Google has inked deals with 40 third party app makers, allowing the ad giant to rifle through data from the likes of Lyft and Airbnb to serve up "relevant information" to its Android users.
The firm said in a blog post on Friday that it would begin slurping the data from inside a number of apps for its Google Now service – a creepy, predictive search tech that Mountain View first unveiled in 2012.
Google has become increasingly aware of the rich info locked away in other apps that – up until now – the data-scraping firm has been unable to deeply mine for its multi-billion dollar search and ad biz.
Terms of the financial deals struck with the likes of Airbnb, Lyft, Pandora, Duolingo and the Guardian newspaper were kept secret.
Google's director of product management Aparna Chennapragada said:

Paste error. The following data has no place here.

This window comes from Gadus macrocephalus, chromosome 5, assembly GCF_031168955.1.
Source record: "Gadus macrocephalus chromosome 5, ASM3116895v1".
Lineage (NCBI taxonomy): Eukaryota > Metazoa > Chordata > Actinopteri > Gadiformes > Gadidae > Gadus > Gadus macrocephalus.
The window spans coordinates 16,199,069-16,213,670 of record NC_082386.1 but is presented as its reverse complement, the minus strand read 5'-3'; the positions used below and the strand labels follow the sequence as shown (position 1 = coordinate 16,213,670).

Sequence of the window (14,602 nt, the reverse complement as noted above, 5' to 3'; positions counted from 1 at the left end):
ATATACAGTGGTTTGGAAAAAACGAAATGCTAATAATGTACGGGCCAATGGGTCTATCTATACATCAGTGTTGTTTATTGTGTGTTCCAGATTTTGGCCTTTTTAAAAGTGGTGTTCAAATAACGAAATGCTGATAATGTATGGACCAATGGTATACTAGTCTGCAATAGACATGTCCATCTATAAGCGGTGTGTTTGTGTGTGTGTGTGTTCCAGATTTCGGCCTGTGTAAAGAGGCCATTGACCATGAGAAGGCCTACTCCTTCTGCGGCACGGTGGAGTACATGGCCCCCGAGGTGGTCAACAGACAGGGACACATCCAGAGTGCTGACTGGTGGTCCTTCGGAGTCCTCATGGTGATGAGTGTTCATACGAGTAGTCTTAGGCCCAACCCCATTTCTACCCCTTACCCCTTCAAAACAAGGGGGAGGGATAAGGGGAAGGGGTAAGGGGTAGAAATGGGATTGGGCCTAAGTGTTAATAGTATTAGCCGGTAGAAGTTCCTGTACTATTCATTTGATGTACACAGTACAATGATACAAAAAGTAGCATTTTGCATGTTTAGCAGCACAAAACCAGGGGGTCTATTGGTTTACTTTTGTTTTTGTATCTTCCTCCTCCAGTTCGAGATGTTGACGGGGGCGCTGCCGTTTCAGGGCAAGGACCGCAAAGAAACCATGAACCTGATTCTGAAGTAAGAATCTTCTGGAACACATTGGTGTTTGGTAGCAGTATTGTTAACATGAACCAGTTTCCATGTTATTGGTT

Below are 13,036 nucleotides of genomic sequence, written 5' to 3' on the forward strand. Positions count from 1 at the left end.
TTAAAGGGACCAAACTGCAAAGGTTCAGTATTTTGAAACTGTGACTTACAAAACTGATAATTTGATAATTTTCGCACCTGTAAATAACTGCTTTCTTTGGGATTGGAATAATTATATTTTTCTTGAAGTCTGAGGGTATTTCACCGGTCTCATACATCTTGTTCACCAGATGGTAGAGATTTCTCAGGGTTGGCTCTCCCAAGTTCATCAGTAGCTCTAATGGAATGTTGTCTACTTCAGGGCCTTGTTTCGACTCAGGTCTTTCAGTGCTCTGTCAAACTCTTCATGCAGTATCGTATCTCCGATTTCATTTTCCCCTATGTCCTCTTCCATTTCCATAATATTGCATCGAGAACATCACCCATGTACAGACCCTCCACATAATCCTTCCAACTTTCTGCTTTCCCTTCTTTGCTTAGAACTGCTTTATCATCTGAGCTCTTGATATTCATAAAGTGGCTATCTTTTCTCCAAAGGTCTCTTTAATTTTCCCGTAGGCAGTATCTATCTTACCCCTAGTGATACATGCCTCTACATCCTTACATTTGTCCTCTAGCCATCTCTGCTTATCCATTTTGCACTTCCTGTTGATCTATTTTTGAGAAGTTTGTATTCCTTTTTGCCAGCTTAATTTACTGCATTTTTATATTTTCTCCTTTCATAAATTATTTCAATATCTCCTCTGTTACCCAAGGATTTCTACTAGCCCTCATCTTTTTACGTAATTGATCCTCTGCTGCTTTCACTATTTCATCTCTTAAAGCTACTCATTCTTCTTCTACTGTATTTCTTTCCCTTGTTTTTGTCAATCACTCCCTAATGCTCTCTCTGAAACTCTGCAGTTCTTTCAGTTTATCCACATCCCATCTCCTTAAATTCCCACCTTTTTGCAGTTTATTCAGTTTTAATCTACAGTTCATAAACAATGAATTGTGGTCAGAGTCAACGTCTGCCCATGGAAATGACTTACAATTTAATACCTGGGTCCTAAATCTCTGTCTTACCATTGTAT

[A] lot of useful information lives inside apps on your phone, from your favorite music to last-minute hotel deals to home-buying tips. Today, you have two ways to get information from these apps – either remember to constantly open them up and look, or get a notification, which you may forget to act on if it shows up at the wrong time.
Starting today, the Google app on Android can help you keep up with all the good stuff in 40 different apps at a glance – it’ll bring you Now cards to help you out with your day-to-day life, giving you information that’s helpful to you, right when you need it.
Users of the service will apparently be able to grant permission to the Google Now app, before it starts slurping the data from the 40 outfits that have tied up a partnership with the Chocolate Factory. ®